South Africa Battlefields History Time Line

British Colonial Africa Anglo Zulu war 1879

Battlefields tours of South Africa logo 2The Anglo-Zulu wars 1878/79 - In 1872 Mpande Senzangakona Zulu died, his son Cetshwayo became King of the Zulu's and invites Shepstone to crown him in the name of the English Queen, thereby securing an alliance with the British just in case he as problems with the Boers. With the recognition now safe he was not about to be dictated to by outsiders especially with the proposed confederation of South African states, and intends to retain his independence with his 60,000 Zulu warriors. One of his problems was the land east of Utrecht in the Blood river area occupied by the Boers, that was given to them by his father Mpande for their assistance in disposing of Dingaan in 1840. Shepstone supported the Kings claim to have his land returned but Henry Bartle Frere disagreed.
In 1876 the British who wanted to control Southern Africa held a conference in London to setup a confederation of African states but failed to get support, the Africans where not going to be dictated to.
In 1877 Shepstone annexed the Transvaal partly due to the Sekukuni Wars and Paul Kruger's government being bankrupt. The British believed that if the Africans could not be controlled there could be a mass uprising against the Europeans.
The following year in 1878 Shepstone backtracks and relinquishes his support of Cetshwayo's claim to the land that the Boers held in the Blood river area and joins Frere with his demands that if the Boers are forced to leave the King must compensate them. In June of that year a boundary commission was setup concluding that the land should be returned to the Zulu's without compensation, the news received in Pretoria started to cause some unrest within the Boer community.
In July 1878 - The Zulu Chief Sihayo's 2 wives had decided to abscond across the Buffalo's River into Natal with their lovers. Sihayo sends some warriors to take them back to Zululand for execution. The Governor of Natal Bulwer insists that the incident should not go unpunished.
On 11 December - Frere decided that the Zulu's should be checked before they are in a position to threaten the Europeans in Natal. A meeting was held with Cetshwayo's Zulu envoys on the Lower Tugela River and are given an Ultimatum by Frere. John Dunn (the White Zulu) later informs Cetshwayo of its content.

  • The perpetrators of the border-crossing incident are to be handed over within 20 days together with 2 fines of 600 head of cattle.
  • Summary executions to stop within 30 days.
  • The Zulu Military system to be disbanded
  • Zulu warriors free to marry
  • Missionaries to have free movement in Zululand
  • Zululand to have a British resident to supervise the order.

On the 18 December 1878 Cetshwayo sends a message to Frere that he will comply but requires more time due to the flooded rivers.
By the 4 January 1879 no further communications was received from the King, this was the excuse the British needed to invade Zululand.

11 Jan 1879 - The British crossed over the Buffalo's River at the mission station of Rorke's Drift with Glynn's # 3 column,
The First Invasion of Zululand by British Forces had started.

22 Jan - Battle of Isandhlwana - #2 column under Durnford returns from Middle Drift to assist Pullien, about 20,000 Zulu's attack the British force of 1,400 British. (1,000+400 native)

22-23 Jan - Rorke's Drift mission station - (known to the Zulu's as Kwa Jim's) 11 VC's - 137 soldiers, Welsh Border's, Lt John Rouse Marriott Chard RE, Bromhead's post of local Swedish missionary Otto Witt, under the command of Maj Spalding. At Fugitives Drift a handful of survivors cross the Buffalo River to reach safety, amongst them where Lt Coghill & Melville who died while trying to saving the Queens colours.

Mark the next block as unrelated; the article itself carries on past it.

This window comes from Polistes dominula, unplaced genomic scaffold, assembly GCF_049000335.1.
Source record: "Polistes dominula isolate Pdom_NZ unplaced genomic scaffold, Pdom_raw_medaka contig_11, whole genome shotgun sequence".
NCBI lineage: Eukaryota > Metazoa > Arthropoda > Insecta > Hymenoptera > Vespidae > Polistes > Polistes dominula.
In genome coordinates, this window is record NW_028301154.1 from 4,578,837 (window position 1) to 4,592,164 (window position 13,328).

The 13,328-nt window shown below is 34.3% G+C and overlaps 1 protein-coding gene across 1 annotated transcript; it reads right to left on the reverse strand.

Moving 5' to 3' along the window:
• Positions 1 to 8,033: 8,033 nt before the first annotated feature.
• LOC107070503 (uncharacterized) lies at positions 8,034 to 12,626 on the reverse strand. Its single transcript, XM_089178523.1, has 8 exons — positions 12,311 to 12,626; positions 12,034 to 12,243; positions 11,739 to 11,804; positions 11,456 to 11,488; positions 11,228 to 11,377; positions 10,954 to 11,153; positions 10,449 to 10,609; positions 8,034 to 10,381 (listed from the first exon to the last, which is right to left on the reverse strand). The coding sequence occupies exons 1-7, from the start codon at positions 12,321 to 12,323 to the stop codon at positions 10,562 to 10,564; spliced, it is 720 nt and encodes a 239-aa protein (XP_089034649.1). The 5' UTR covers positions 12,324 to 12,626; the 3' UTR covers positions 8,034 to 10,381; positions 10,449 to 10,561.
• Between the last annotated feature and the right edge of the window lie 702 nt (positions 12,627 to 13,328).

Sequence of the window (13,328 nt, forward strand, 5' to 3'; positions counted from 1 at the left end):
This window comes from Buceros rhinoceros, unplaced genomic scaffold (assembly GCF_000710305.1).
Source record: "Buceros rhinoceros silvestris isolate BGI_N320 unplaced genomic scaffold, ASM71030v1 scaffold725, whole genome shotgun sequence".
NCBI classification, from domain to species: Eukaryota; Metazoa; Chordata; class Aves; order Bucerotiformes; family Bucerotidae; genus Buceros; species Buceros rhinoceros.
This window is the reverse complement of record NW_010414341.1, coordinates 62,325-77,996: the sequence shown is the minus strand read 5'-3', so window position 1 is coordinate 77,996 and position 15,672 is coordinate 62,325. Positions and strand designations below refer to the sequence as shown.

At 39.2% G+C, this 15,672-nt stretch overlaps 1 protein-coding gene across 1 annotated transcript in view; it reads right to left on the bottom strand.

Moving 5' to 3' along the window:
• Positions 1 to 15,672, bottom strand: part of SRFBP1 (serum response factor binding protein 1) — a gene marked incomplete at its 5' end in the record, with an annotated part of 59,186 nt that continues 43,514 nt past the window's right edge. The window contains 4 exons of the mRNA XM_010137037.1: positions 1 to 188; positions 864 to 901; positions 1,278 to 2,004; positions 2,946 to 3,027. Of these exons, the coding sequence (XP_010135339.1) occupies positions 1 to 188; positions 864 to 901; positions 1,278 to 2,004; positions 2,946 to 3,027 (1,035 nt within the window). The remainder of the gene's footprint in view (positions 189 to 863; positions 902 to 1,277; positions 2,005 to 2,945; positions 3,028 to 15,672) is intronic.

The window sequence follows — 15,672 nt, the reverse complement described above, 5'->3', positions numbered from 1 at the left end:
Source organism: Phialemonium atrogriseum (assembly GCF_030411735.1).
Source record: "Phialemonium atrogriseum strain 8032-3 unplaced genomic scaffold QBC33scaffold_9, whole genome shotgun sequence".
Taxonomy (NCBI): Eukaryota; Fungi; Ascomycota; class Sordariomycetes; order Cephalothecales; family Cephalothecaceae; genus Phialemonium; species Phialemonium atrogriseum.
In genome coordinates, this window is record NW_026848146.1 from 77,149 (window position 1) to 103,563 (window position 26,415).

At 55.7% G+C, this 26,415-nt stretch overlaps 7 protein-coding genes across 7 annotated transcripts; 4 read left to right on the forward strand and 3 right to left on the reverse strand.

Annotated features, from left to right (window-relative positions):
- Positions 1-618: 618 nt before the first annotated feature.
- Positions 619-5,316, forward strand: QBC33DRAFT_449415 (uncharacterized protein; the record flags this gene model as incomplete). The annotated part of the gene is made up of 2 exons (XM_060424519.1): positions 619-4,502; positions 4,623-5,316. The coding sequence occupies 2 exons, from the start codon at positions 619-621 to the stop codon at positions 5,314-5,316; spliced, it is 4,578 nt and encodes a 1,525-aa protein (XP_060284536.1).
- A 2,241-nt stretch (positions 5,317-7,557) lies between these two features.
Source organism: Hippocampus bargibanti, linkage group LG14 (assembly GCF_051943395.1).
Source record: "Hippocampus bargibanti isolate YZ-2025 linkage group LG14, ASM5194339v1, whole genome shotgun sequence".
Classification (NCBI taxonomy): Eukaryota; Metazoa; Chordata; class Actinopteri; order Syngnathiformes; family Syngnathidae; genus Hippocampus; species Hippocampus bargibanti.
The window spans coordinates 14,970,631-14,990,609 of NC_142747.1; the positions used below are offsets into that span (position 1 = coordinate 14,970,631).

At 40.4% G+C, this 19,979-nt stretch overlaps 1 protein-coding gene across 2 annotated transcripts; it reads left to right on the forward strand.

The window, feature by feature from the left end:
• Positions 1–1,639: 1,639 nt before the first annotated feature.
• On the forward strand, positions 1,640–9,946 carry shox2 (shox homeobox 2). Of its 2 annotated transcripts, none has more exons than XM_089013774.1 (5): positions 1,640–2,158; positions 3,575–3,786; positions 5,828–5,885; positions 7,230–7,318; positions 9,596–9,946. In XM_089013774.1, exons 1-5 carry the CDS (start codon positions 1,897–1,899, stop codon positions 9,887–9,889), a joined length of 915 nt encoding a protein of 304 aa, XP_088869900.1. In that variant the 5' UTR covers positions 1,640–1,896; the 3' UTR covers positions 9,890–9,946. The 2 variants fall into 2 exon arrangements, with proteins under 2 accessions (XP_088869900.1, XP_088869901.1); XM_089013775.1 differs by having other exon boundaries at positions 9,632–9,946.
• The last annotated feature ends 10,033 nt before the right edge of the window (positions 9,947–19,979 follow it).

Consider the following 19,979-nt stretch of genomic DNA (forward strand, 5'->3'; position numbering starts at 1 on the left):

2 Feb - Fort Eshowe -- 6,000 Zulu's besiege #1 column under Col Pearson and cut off all supplies and communications.

12 March - Ntombe Drift -- #5 column under Capt Moriarty attacked by a superior Zulu force and successfully defended the position.

28 March - Hlobane -- #4 column under Col Wood with Buller defeated by the Zulu's. Wood retires to Kambula.

29 March - Kambula -- 25,000 Zulu's attacked Wood's fortified position and were successfully repelled after 4 hours. The fleeing Zulu's pursued by Buller's horsemen until dark, this battle was the turning point of the war.

2 April - Gingindhlovu -- Zulu's attack the Eshowe relief force.

3 April - British relief force reached Eshowe, all British soldiers evacuated from Zululand.

1 June - Start of the second invasion into Zululand - Prince Imperial -- Louis Napoleon (son of Napoleon III) killed during a skirmish, two British officer's accused of deserting him.

4 July 1879 - The Battle of Ulundi Early morning on the 4th July - the British mounted troops under Buller ride out from the hollow square to push the Zulu's into an attack almost falling into a Zulu ambushed in the process, the battalions ready with bayonets fixed formed 4 ranks, the leading 2 kneeling. As the cavalry cleared the front guns opened fire at 2,000 yards, as the ranged closed they changed to case shot joined by the sectioned volleys of the infantry and the staccato rattle of the hand cranked Gatlings.
The leading Zulu warriors came on fast only to be blown away; again and again they came on bodies tumbling over their comrades before them.
Within half an hour the impetus had gone out of the Zulu attack, the 17th Lancers and KDG where let loose at the fleeing Zulu's, Cetshwayo's army was now in full retreat - this was a rout. Although some soldiers had been wounded by the Zulu's no warrior got within 20 yards of the square.